Sunday, October 09, 2005

Speaking of the Filter

Frank Rich is en fuego with his column this week in the Sunday NYTimes (which is unfortunately, behind the Times Select firewall; if you have access, here's the link). It's a rangy article in the tradition of the grand (and aptly oft-used for this administration) "pulling the curtains to reveal the wizard" theme, touching on everything from Harriet Miers to "Brownie" to Karen Hughes' trip to the Middle East. But he pulls all the fictions together nicely, and it serves as a nice addendum to the previous post

 
Beware of leaders who drink their own Kool-Aid. The most distressing aspect of Mr. Bush's press conference last week was less his lies and half-truths than the abundant evidence that he is as out of touch as Custer was on the way to Little Bighorn. The president seemed genuinely shocked that anyone could doubt his claim that his friend is the best-qualified candidate for the highest court. Mr. Bush also seemed unaware that it was Republicans who were leading the attack on Ms. Miers. "The decision as to whether or not there will be a fight is up to the Democrats," he said, confusing his antagonists this time much as he has Saddam Hussein and Osama bin Laden.

Such naked presidential isolation from reality was a replay of his response to Hurricane Katrina. When your main "objective sources" for news are members of your own staff, you can actually believe that the most pressing tragedy of the storm is the rebuilding of Trent Lott's second home. You can even believe that Brownie will fix it. The truth only began to penetrate four days after the storm's arrival - and only then, according to Newsweek, because an adviser, Dan Bartlett, asked the president to turn away from his usual "objective sources" and instead watch a DVD compilation of actual evening news reports.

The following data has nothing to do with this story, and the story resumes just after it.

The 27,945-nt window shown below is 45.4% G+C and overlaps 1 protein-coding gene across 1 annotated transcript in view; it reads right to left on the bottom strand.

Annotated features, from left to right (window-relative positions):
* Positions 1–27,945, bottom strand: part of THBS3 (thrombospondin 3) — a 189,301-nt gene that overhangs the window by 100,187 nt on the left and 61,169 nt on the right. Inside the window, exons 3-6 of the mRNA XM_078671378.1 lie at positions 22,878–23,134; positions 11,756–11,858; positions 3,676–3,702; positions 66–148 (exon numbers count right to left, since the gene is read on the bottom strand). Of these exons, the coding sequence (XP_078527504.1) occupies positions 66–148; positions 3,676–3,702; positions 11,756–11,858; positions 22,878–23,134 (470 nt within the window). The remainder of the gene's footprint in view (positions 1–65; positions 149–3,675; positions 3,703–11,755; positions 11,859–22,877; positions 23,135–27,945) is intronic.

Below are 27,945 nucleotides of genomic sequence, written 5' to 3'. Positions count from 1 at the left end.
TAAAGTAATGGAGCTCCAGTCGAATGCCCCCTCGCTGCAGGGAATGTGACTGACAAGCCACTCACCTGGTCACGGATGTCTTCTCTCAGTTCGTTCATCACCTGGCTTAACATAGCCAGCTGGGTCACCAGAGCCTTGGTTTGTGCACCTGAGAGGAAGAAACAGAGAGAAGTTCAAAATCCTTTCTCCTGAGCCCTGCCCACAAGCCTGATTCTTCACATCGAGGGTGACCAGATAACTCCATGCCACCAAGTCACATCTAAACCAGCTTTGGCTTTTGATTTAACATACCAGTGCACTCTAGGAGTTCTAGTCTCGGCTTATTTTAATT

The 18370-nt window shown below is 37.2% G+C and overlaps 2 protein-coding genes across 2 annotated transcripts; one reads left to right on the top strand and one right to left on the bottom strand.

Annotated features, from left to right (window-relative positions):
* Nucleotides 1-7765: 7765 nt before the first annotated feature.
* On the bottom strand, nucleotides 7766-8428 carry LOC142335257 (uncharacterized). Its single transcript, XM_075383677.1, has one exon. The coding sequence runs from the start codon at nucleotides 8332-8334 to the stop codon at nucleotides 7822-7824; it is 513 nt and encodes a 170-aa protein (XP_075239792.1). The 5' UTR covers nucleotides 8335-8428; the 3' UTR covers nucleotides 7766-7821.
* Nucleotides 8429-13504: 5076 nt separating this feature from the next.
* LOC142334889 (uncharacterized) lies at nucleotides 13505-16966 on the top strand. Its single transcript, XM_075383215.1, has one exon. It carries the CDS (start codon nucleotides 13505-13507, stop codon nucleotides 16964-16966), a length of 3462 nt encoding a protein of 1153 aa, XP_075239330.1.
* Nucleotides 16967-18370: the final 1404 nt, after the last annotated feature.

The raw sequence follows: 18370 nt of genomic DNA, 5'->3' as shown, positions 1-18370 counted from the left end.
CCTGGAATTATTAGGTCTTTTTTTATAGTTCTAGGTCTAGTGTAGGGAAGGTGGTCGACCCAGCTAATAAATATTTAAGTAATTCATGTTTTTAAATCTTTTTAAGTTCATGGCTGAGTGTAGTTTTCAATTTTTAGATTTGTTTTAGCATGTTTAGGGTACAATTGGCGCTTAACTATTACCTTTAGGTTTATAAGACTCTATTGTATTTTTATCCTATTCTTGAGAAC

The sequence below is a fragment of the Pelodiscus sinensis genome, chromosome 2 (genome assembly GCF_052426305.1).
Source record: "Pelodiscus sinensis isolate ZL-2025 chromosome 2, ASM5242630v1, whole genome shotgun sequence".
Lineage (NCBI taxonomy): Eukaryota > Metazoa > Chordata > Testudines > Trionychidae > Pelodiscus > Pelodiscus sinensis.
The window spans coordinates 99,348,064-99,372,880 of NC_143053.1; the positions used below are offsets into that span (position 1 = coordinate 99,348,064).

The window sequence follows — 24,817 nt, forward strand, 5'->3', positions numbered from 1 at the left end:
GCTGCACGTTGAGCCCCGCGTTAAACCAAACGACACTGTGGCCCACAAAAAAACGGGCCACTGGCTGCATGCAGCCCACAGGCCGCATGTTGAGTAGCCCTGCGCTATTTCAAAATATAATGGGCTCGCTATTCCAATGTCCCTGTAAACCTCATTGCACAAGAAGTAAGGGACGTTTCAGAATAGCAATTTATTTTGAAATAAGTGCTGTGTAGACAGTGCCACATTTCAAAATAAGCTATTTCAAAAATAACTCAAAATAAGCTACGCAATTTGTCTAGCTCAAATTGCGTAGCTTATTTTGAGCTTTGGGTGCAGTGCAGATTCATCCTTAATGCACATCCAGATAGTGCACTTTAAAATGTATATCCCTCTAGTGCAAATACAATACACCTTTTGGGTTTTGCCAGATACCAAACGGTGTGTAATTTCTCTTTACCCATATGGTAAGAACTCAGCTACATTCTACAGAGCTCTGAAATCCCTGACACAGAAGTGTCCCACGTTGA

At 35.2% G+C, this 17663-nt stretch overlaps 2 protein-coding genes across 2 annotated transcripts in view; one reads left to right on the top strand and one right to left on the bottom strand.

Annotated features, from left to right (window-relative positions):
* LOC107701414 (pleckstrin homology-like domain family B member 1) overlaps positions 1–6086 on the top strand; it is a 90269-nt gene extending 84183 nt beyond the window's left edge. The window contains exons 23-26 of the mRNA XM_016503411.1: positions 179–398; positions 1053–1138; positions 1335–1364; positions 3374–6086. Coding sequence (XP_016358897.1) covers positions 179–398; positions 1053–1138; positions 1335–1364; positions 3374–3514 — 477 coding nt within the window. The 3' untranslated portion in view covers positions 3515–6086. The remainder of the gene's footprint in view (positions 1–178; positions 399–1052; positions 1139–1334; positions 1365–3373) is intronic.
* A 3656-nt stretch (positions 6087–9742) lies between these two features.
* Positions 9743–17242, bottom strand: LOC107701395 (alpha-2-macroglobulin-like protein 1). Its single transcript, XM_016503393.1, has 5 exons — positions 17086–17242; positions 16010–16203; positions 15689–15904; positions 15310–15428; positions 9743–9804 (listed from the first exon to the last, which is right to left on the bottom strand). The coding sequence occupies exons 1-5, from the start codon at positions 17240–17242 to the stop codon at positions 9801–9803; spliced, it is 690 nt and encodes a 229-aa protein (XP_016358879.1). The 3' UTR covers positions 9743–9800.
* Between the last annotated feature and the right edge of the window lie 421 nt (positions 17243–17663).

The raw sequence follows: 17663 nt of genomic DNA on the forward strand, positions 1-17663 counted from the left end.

Mr. Bartlett's one desperate effort to prick his boss's bubble notwithstanding, the White House as a whole is so addicted to its own mythmaking prowess that it can't kick the habit. Seventy-two hours before Ms. Miers was nominated, federal auditors from the Government Accountability Office declared that the administration had violated the law against "covert propaganda" when it repeatedly hired fake reporters (and one supposedly real pundit, Armstrong Williams) to plug its policies in faux news reports and editorial commentary produced at taxpayers' expense. But a bigger scandal is the legal propaganda that the White House produces daily even now - or especially now.

As always, much of it pertains to the war in Iraq. On Sept. 28, to take one recent instance, the president announced the smiting of a man he identified as "the second most wanted Al Qaeda leader in Iraq" and the "top operational commander of Al Qaeda in Baghdad." As New York's Daily News would quickly report, the man in question "may not even be one of the top 10 or 15 leaders." The blogger Blogenlust chimed in, documenting 33 "top lieutenants" of Abu Musab al-Zarqawi who have been captured, killed or identified in the past two and a half years, with no deterrent effect on terrorist violence in Iraq, Madrid or London. No wonder the nation shrugged at the largely recycled and unsubstantiated list of 10 foiled Qaeda plots that Mr. Bush unveiled in Thursday's latest stay-the-course Iraq oration.
 


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